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Web Letter

This column seems simply tossed off, and as with all of the recent work of these Big Names, admits no light whatsoever into it. First off, the recent flavor-of-the-month of atheism bestsellers is supposed by the psychic Ms. Pollitt to have been due, in some kind of part--undefined but presumably something like 34.76 percent--to a recently generated fear of Muslims. Okay, then. How about not? How about even if, what does matter, the books are the books, maybe they sold because of industry payola, maybe the third star of Jupiter was in enclave fourteen of Hammurabi--what does such nonsensical sociological musing have to do with reality? I read the books, I even bought some of them. And it damn sure wasn't because of Muslims depicted therein. Atheist books, such as the great Atheist Manifesto by Michel Onfray, are resolutely ecumenical in their condemnation of religion. Okay?

And as for the next imaginative construction by Ms. Pollitt, that of atheists intending for all religionists to put down their religion immediately--who thinks that? Are we that stupid? Who on earth is saying such a thing? Why are all the religion-defenders, and the weak-kneed don't-offend-a-soul humanists such as Ms. Pollitt, putting nonexistent stances and words in the mouth of Dawkins and his following hordes?

There is an Aspergian punditocracy that takes over when a genuine debate arises from below and flattens it with insipid professorial ramblings, irrelevant disquisitions and maddening obtuseness. The pundits on the right are demented, but our stalwart Names on the left are untouchable also. Whatever good work they have done on other issues--and Ms. Pollitt has done remarkably good work, even in this area where she turned, sideways, on her friends--they all, all, seem to succumb to the lure of issuing pronouncements from above. Why won't they debate?

Martin White

Salem, NY

Dec 6 2007 - 8:04pm

Web Letter

Although my agreement rate with Katha Pollitt's views is very high, I do have some doubts about what she writes here. Certainly, the new books on atheism are in part inspired by fear of Islam, but they are even more inspired, I think, by the headway the Christian right has been making in its crusade to enforce its values on the rest of us--in schools and school curricula, in litmus test questions for political candidates, (Tim Russert: "What's your favorite Bible verse?") and its increased visibility in all public forums, including tv shows.

Of course, Muslims aren't going to "wake up one morning" and realize the folly of their religion. But real education, providing an alternative understanding of the way the world really works--not by magical thinking and divine prohibitions but by the laws of science and the effects of economics etc.--might induce the devout to reconsider their beliefs. Although I was in college and not devout when I read it, a passage in Robert Hoyt's Europe in the Middle Ages stunned me with a one-paragraph discussion of the close resemblance between the practices of Christianity and other cults, including the cult of Mithras.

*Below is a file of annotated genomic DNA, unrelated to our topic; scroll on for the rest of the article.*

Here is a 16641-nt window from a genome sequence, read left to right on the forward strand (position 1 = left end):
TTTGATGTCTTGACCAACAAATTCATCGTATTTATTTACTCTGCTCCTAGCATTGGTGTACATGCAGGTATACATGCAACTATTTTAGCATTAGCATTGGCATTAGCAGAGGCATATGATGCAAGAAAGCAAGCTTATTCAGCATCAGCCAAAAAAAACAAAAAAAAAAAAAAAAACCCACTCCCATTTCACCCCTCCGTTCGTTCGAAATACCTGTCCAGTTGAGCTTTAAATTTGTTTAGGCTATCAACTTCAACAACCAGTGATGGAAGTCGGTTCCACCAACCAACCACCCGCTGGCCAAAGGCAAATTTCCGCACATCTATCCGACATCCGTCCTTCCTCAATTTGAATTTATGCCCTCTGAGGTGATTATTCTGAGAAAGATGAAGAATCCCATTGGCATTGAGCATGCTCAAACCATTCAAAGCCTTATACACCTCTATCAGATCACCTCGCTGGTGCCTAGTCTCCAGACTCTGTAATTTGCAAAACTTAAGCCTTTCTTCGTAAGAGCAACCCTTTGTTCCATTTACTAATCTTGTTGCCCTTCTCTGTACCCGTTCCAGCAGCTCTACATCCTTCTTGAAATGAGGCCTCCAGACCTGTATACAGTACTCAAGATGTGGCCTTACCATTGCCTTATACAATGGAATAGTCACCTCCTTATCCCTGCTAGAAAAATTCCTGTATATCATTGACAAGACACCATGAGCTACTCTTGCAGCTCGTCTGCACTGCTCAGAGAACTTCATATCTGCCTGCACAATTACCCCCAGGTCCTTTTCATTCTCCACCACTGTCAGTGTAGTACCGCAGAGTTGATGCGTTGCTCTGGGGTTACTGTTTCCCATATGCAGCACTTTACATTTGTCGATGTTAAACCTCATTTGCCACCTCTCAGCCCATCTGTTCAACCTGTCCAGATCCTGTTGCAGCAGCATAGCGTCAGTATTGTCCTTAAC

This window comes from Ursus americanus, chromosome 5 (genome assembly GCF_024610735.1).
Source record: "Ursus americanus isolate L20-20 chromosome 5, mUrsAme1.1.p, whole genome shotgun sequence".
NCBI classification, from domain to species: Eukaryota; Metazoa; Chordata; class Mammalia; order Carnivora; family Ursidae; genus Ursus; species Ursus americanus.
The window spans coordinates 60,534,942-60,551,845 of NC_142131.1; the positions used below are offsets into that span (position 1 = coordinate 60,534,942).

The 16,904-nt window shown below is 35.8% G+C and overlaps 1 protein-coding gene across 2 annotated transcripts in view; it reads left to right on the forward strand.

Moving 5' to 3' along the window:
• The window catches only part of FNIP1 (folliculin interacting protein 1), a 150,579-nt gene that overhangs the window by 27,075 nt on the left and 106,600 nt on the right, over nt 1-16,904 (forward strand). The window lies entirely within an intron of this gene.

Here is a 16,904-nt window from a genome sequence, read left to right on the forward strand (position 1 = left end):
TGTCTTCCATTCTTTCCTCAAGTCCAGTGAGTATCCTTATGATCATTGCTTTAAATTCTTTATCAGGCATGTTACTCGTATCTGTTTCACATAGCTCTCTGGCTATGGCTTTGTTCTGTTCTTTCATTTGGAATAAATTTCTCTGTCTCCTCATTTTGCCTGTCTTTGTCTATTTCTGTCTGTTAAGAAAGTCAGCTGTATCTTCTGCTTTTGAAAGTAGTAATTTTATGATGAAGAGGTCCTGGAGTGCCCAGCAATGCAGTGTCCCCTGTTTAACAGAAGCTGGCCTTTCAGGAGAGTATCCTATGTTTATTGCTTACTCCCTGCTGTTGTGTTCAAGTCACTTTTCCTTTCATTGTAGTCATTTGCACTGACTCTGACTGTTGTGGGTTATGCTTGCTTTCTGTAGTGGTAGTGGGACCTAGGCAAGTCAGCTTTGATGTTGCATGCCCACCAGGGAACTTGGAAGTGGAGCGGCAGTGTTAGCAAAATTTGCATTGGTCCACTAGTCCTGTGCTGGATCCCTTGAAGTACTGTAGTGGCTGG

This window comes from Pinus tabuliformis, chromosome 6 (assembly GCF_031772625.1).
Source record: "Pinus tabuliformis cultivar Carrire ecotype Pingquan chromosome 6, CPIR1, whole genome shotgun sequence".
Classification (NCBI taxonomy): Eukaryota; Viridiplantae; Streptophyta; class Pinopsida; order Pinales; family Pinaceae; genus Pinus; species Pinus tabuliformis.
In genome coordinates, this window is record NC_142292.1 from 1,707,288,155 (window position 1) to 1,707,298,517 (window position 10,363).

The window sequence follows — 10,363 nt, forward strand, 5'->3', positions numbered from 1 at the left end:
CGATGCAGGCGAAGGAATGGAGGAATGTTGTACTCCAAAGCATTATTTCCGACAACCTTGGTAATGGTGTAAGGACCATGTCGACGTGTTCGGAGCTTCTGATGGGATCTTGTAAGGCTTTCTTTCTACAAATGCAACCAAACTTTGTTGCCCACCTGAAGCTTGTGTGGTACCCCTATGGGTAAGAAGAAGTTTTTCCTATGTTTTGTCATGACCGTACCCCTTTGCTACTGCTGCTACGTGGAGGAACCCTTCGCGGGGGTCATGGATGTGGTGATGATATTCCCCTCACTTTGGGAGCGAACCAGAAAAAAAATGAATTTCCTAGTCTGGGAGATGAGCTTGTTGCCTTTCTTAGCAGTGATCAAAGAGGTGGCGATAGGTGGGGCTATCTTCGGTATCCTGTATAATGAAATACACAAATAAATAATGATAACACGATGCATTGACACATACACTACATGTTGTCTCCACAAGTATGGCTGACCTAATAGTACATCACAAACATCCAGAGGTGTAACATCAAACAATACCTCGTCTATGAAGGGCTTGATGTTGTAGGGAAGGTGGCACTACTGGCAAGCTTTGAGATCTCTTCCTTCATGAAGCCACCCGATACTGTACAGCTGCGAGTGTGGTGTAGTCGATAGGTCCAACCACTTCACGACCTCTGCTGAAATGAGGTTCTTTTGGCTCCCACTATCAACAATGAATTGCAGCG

There are other forms of community, identity and support systems out there besides religion. And best of all, once you give up on the notion that a single Book, written centuries ago, is the only book worth reading, you'll find yourself with a mountain of riches: all the other books in the world.

Carol V. Hamilton

Pittsburgh, PA

Nov 21 2007 - 7:26am

Web Letter

For years I've wondered whether Katha Pollitt's atheism didn't rest on a particular contempt for Christianity and a delight in lambasting the Bible. If it is, fair enough, but a little disclosure might have been in order in "The Atheist's Dilemma." For one thing, you could probably fit all the atheists who think they can convince believers to give up the ship in one church pew (neither Sam Harris or Christopher Hitchens are fool enough to think religion will ever go the way of the dinosaurs.)

For another, her complaint that the media don't make moderate Muslims a part of the conversation is silly beyond belief. There isn't and will never be anyone who does for Islam what Chogyam Trungpa Rinpoche did for Tibetan Buddhism--that is, be open about leading a far less than ascetic life and granting in advance that this is what people will do. Islam doesn't lend itself to this. At best, one can hope to see proposals to lessen the number of lashes one gets for minor peccadillos or maybe raising the age one can auction off one's daughter. There's a reason why the imams get all the press, and it saddens me to see Pollitt missed it entirely.

Douglas Presler

Minneapolis, MN

Nov 16 2007 - 7:05pm